2020 TOKYO SUMMER OLYMPIC GAMES
- When: Pool swimming: Saturday, July 24 – Sunday, August 1, 2021
- Open Water swimming: Wednesday, August 4 – Thursday, August 5, 2021
- Where: Olympic Aquatics Centre / Tokyo, Japan
- Heats: 7 PM / Semifinals & Finals: 10:30 AM (Local time)
- Full aquatics schedule
- SwimSwam Event Previews
- Start Lists & Results
Women’s 100 Freestyle
- World Record: Sarah Sjostrom (SWE) – 51.71 (2017)
- Olympic Record: Simone Manuel (USA)/Penny Oleksiak (CAN) – 52.70 (2016)
- World Junior Record: Penny Oleksiak – 52.70 (2016)
- 2016 Olympic Champions: Simone Manuel (USA) /Penny Oleksiak (CAN) – 52.70
Since winning a surprise gold medal in 2016, American Simone Manuel has dominated the women’s 100 freestyle on the international stage, winning gold at the 2017 and 2019 World Championships as well. Going into Tokyo, Manuel looked to be the favorite for gold. However, a diagnosis with Overtraining Syndrome in early April forced Manuel out of the water for several weeks, and she failed to qualify for the US Olympic team in the event, coming in 9th overall. Without Manuel swimming the event in Tokyo, the women’s 100 freestyle will have a new face on the top of the podium for the first time since Rio.
In Manuel’s absence, Sweedish sprinter Sarah Sjostrom would be an easy favorite to win the Olympic title. Sjostrom, the reigning Olympic bronze medalist, is the current world record holder in the event, having swam a time of 51.71 back at the 2017 World Championships. However, Sjostrom was also out of the water for a period of time after breaking her elbow earlier this year. After returning to the water, Sjostrom has been as fast as 53.47, coming in second place at the Sette Colli Trophy. She will most likely need to be about a half second faster to contend for a medal in Tokyo, but with a fairly narrow field, she should still be one of the top contenders.
Cate Campbell entered Rio as the heavy favorite for gold in the event after breaking the long standing world record during the Australian Olympic Trials (which has since been broken by Sjostrom). Campbell was unable to repeat her successes on the Olympic stage, falling to 6th place in the final. After taking most of 2017 off, Campbell returned to the international stage, winning gold at the 2018 Pan Pacific Championships in a best time of 52.03, the second fastest performance of all time. At 29-years-old, Campbell has been on the international stage for over 13 years. However, she has never won an Olympic title in an individual event. Tokyo may be Campbell’s best, and final chance, to accomplish that feat.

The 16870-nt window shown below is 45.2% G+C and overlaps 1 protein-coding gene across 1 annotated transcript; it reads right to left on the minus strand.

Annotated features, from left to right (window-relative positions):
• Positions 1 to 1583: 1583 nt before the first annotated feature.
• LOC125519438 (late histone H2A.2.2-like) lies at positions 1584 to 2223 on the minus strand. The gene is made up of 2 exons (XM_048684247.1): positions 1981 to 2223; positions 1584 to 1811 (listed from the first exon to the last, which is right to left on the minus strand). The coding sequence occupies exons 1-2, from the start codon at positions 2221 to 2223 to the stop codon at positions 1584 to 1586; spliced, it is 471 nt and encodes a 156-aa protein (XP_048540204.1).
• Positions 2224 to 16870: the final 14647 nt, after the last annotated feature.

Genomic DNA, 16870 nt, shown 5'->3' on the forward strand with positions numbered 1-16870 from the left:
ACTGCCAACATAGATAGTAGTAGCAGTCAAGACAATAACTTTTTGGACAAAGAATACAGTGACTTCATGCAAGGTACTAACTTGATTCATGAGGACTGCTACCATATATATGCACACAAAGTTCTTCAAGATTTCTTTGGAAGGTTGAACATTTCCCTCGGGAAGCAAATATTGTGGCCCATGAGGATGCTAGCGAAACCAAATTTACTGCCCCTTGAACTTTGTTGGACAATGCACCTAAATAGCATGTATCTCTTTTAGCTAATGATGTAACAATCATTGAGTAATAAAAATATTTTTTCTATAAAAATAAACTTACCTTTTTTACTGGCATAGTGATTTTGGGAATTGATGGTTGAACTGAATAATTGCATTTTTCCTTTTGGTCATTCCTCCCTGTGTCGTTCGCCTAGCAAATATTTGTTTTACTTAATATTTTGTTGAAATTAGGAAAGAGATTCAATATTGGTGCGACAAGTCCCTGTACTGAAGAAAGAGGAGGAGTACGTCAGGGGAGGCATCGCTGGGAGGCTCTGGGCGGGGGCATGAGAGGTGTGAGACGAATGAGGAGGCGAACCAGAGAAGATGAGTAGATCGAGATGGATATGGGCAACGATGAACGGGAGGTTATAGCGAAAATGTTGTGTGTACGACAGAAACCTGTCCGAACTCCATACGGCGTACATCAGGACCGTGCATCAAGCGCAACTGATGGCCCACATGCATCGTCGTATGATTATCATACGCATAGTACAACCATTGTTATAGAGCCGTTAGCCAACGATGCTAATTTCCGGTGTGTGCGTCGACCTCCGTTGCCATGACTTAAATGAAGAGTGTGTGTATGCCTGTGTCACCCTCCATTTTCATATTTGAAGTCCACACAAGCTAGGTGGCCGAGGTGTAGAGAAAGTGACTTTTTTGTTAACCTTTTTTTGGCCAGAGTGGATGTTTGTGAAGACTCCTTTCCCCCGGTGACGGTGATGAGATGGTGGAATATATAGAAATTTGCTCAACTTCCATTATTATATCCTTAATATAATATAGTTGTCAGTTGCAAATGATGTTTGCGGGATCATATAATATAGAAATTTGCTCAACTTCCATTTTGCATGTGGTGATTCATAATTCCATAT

Campbell will be joined in Tokyo by her Australian teammate Emma McKeon, who won the event at the Australian Olympic Trials last month. McKeon swam a time of 52.35 in finals after posting a 52.19 in prelims, making her the fastest swimmer in the world for the 2020-2021 season. McKeon was a member of Australia’s winning 400 freestyle relay in Rio, but she’s in the position to claim her first individual title in Tokyo. However, she’ll have a busy schedule during the meet, with up to 7 events, even after dropping the 200 freestyle.
In Rio, then 16-year-old Penny Oleksiak shocked almost everyone when she tied Manuel for the Olympic title, setting a new World Junior Record with her time of 52.70. In the years since then, however, Oleksiak has failed to reach the same level of competition, falling to 6th at the 2017 World Championships and not even contesting the event at the 2019 World Championships. Now, at 21-years-old, Oleksiak is looking to make a comeback, and has positioned herself well to do so. At the 2021 Canadian Olympic Trials, Oleksiak won the 100 freestyle in a time of 52.89, her fastest performance since Rio. Oleksiak’s time currently ranks her 4th in the world for this season, with all 3 of the swimmers in front of her coming from Australia.
Oleksiak’s teammate Taylor Ruck is also looking to regain her momentum after a disappointing meet at the Canadian Olympic Trials. Ruck, the reigning Pan Pac and Commonwealth Games champion, missed the Olympic Team in the 200 freestyle. However, Ruck was pre-nominated to swim the 100 freestyle in Tokyo, and also may be in the conversation for a medal if she can beat her personal best of 52.71.
In Manuel’s absence from the final at the US Olympic Trials meet, Abbey Weitzeil and Erika Brown claimed the two individual spots in the event. Tokyo will be Weitzeil’s second Olympic Games, after swimming in Rio 5 years ago. With her winning time of 53.52 from trials, Weitzeil currently ranks 19th in the world. However, several people rank ahead of her who cannot swim the event in Tokyo, placing her within reach of finals.
There are several other names who could have an impact in this event, including Siobhan Haughey, Femke Heemskerk, and Ranomi Kromowidjojo. All three swimmers currently rank within the top 10 in the world this season. In addition, Chinese swimmer Yang Junxuan posted a time of 53.21 at the first Olympic qualifying meet, putting herself in contention as well.
Best Time Since 2016 Olympics
|5||Abbey Weitzeil||United States||53.18|
|7||Siobhan Haughey||Hong Kong||53.30|
Dark Horse Pick: Marie Wattel has been one of France’s top sprinters for years, competing in Rio in the 100m butterfly. At the French Olympic Trials, Wattel had a strong meet, qualifying for 3 events in Tokyo, plus coming within a tenth of her best time in every race. Although Wattel was only 53.34 in the event at trials, she may have room to drop more with a full taper.